Cooper has previously noted that when providing weapons to Ukraine, U.S. stocks are taken into consideration. There are a limited number of ATACMS – Lockheed Martin has produced about 4,000 ATACMS in various configurations over the past two decades, according to Politico. Some have been sold to allied nations, which bought the missile for their own multiple rocket launcher systems, while about 600 were fired by U.S. forces in combat. Some of these may have been retired from service or fired in training and testing, as well. ATACMS is seen a critical weapon that would be needed in a peer conflict and until its successor arrives in large numbers, the existing inventory is viewed as strategically important to maintain.

Cooper also noted that there are other options to ATACMS available to Ukraine, the GLSDB among them.

Developed by Boeing in partnership with Saab of Sweden, each GLSDB round is a combination of two existing systems, the air-launched 250-pound GBU-39/B SDB with its pop-out wing set and the rocket motor from the 227mm-caliber M26 artillery rocket. It’s a rocket fired from M270 Multiple Launch Rocket System (MLRS), and its variants, and the M142 High Mobility Artillery Rocket System (HIMARS), both currently in use in Ukraine. It has a range of 94 miles and makes its way to its fixed target via inertial navigation and GPS. You can read more about what the GLSDB would bring to the table for Ukraine in our story here.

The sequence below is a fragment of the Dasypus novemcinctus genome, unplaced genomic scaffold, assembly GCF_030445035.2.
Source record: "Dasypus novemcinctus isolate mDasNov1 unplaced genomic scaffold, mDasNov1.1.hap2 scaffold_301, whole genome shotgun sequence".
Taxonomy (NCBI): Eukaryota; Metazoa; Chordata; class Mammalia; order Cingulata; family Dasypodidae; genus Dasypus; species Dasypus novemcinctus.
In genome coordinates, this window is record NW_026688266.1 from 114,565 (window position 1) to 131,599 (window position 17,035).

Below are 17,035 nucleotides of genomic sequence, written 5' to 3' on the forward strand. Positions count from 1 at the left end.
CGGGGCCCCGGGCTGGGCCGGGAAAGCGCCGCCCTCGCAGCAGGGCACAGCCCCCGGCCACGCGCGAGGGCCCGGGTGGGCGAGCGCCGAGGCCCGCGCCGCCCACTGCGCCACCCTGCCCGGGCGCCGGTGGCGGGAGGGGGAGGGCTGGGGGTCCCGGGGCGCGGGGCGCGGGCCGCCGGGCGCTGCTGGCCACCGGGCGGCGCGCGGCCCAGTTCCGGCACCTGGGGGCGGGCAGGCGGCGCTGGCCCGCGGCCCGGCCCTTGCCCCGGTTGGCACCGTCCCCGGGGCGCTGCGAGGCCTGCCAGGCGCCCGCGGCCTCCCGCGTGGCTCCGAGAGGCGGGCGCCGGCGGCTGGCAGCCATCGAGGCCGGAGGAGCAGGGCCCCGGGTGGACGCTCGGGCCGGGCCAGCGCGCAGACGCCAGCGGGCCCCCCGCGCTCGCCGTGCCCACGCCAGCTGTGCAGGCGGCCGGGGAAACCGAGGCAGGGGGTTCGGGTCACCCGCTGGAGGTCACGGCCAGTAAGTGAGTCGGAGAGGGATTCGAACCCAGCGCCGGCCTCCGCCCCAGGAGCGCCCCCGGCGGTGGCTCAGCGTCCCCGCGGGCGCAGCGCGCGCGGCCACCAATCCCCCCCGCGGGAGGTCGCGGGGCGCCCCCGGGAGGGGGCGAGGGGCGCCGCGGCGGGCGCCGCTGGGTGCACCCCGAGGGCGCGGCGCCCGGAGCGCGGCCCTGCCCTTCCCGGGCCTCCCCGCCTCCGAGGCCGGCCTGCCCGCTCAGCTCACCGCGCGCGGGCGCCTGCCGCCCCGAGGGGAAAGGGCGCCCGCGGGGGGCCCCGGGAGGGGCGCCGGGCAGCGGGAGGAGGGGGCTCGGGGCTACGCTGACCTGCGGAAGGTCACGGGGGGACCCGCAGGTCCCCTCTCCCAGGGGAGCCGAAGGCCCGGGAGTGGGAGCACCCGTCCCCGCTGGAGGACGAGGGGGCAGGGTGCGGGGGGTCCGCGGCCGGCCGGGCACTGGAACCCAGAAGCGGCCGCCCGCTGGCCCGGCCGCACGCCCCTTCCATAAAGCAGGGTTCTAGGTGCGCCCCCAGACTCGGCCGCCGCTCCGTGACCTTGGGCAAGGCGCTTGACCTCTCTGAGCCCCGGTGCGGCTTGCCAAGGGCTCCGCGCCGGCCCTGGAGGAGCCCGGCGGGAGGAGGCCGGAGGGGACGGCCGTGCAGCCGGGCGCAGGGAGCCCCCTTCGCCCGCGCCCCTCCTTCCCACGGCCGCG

“Mr. Chairman, my concerns relate to the practical aspects of availability and also whether there are other systems like Storm Shadow [air-launched cruise missiles], like the Ground Launched Small Diameter Bomb that will come online this fall, other systems including UAVs that can reach the same targets and I will be more than happy to discuss in greater details on these issues in a classified setting,” she said.